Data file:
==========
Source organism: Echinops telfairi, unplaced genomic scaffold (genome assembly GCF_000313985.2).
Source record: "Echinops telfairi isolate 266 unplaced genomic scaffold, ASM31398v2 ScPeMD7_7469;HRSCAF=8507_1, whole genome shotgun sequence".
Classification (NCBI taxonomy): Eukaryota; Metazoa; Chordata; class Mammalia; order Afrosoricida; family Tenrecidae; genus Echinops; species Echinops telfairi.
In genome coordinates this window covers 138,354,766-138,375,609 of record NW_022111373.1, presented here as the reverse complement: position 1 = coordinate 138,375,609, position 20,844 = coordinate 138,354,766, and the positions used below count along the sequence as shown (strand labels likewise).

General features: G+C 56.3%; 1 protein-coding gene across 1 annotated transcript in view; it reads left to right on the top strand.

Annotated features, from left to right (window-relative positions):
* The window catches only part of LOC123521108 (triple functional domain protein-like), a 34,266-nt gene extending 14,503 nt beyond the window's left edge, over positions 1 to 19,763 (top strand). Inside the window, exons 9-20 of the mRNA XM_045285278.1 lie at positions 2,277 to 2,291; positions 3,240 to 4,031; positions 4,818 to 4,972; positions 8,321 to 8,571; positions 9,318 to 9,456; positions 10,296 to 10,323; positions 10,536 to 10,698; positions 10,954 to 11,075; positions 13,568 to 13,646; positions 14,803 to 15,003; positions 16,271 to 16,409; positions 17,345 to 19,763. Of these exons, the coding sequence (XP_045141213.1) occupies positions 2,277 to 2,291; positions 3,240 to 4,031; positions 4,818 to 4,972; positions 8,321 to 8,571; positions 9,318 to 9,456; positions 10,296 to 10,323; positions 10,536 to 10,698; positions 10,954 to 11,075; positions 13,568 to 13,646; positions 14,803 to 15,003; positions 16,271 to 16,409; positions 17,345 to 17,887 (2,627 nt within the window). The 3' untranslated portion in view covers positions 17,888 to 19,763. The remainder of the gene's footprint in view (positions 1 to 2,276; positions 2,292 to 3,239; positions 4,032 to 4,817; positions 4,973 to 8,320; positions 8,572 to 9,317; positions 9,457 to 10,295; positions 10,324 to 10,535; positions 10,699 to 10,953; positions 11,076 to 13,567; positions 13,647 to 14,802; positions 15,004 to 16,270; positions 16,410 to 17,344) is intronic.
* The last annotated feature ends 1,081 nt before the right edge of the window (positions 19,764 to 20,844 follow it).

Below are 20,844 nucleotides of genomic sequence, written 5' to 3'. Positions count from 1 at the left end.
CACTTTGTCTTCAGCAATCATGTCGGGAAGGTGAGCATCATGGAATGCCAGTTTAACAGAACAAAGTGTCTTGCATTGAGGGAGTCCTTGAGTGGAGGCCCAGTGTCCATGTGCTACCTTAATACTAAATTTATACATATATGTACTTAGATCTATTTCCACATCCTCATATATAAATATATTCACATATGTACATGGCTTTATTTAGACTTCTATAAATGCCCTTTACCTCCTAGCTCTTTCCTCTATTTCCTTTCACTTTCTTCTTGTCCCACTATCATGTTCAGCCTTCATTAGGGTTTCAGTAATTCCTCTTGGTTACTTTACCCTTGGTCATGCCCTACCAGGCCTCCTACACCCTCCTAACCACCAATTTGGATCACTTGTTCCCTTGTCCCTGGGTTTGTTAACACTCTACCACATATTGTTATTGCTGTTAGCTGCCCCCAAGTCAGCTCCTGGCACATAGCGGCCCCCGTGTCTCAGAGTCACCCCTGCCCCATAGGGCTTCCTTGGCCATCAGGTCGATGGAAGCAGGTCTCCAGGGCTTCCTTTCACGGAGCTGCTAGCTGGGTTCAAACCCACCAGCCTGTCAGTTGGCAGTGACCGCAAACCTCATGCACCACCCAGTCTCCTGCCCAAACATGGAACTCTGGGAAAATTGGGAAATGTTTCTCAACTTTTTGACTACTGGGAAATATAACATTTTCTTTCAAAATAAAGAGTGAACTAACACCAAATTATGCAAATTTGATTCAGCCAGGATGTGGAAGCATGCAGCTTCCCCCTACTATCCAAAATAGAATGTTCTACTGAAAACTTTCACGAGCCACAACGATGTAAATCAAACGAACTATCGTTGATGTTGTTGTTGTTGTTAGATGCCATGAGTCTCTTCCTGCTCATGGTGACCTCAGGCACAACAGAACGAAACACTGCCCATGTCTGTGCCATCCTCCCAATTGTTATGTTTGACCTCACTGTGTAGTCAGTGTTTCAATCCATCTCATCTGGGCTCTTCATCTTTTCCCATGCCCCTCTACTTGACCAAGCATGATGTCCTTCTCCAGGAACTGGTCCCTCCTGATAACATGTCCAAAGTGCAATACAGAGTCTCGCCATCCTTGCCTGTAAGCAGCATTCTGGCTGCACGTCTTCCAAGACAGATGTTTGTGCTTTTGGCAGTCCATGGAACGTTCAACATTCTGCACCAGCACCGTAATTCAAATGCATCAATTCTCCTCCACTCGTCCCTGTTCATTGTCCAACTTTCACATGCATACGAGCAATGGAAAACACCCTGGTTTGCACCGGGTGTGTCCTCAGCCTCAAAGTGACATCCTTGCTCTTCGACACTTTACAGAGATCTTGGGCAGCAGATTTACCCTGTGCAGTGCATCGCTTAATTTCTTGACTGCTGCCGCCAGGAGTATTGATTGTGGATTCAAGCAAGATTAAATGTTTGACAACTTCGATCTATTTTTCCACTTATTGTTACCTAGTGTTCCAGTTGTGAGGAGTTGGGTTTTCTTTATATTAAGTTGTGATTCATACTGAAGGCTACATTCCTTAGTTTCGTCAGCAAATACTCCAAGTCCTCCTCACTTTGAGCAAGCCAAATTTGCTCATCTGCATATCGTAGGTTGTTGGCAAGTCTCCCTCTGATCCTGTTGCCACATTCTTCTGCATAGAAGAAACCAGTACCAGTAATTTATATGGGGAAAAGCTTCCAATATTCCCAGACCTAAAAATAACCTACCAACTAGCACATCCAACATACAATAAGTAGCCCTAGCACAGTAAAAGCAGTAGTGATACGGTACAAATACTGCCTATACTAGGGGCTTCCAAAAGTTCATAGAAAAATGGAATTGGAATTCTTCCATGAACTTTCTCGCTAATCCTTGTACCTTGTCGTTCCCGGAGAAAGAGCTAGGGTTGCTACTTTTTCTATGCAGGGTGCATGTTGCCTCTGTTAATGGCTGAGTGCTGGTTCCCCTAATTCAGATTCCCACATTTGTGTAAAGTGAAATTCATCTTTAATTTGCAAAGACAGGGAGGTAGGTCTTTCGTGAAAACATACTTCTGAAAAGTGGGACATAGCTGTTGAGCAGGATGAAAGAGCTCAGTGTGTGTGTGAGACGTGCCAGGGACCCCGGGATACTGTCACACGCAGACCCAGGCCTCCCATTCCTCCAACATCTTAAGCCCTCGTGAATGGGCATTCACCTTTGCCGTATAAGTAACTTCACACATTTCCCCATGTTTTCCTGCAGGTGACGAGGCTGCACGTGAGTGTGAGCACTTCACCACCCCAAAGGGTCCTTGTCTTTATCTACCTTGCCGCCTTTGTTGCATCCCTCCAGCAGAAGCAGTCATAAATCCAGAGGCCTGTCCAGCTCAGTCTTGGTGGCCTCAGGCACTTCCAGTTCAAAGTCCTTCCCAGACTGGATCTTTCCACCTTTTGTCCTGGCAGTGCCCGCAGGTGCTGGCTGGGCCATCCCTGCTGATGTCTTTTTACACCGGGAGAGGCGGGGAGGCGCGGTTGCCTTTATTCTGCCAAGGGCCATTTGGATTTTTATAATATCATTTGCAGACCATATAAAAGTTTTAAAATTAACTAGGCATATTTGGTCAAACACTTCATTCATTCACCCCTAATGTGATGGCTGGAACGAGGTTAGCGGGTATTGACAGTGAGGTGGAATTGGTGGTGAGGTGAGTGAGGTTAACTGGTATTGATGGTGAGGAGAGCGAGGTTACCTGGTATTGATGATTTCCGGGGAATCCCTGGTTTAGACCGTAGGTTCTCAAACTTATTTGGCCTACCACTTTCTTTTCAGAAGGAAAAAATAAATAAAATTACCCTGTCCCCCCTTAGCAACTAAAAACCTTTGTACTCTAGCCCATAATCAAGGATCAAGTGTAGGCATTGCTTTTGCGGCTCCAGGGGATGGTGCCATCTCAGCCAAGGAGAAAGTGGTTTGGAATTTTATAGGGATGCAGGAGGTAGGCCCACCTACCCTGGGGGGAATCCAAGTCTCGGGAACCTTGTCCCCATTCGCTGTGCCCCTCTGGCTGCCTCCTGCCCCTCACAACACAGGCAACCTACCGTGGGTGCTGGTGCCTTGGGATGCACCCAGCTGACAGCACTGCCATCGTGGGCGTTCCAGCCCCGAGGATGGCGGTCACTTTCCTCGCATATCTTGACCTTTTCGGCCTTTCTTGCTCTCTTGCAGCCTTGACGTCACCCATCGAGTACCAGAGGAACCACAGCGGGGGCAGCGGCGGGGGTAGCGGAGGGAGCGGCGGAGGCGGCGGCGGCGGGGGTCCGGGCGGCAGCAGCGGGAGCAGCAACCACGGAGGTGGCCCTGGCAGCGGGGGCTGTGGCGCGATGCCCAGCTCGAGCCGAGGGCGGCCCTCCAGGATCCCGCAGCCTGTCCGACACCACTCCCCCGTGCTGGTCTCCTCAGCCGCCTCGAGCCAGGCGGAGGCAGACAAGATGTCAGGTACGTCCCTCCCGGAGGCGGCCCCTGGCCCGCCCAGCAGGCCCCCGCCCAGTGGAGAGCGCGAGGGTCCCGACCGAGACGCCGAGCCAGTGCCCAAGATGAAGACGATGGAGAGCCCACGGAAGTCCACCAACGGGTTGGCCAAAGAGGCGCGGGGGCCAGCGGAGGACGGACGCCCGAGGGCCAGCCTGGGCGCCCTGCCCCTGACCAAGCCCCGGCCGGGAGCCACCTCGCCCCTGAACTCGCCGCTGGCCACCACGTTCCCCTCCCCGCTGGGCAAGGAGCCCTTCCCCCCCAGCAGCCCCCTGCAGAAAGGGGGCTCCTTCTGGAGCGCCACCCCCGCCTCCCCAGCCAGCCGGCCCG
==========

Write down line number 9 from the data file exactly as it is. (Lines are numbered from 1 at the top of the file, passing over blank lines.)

Below are 20,844 nucleotides of genomic sequence, written 5' to 3'. Positions count from 1 at the left end.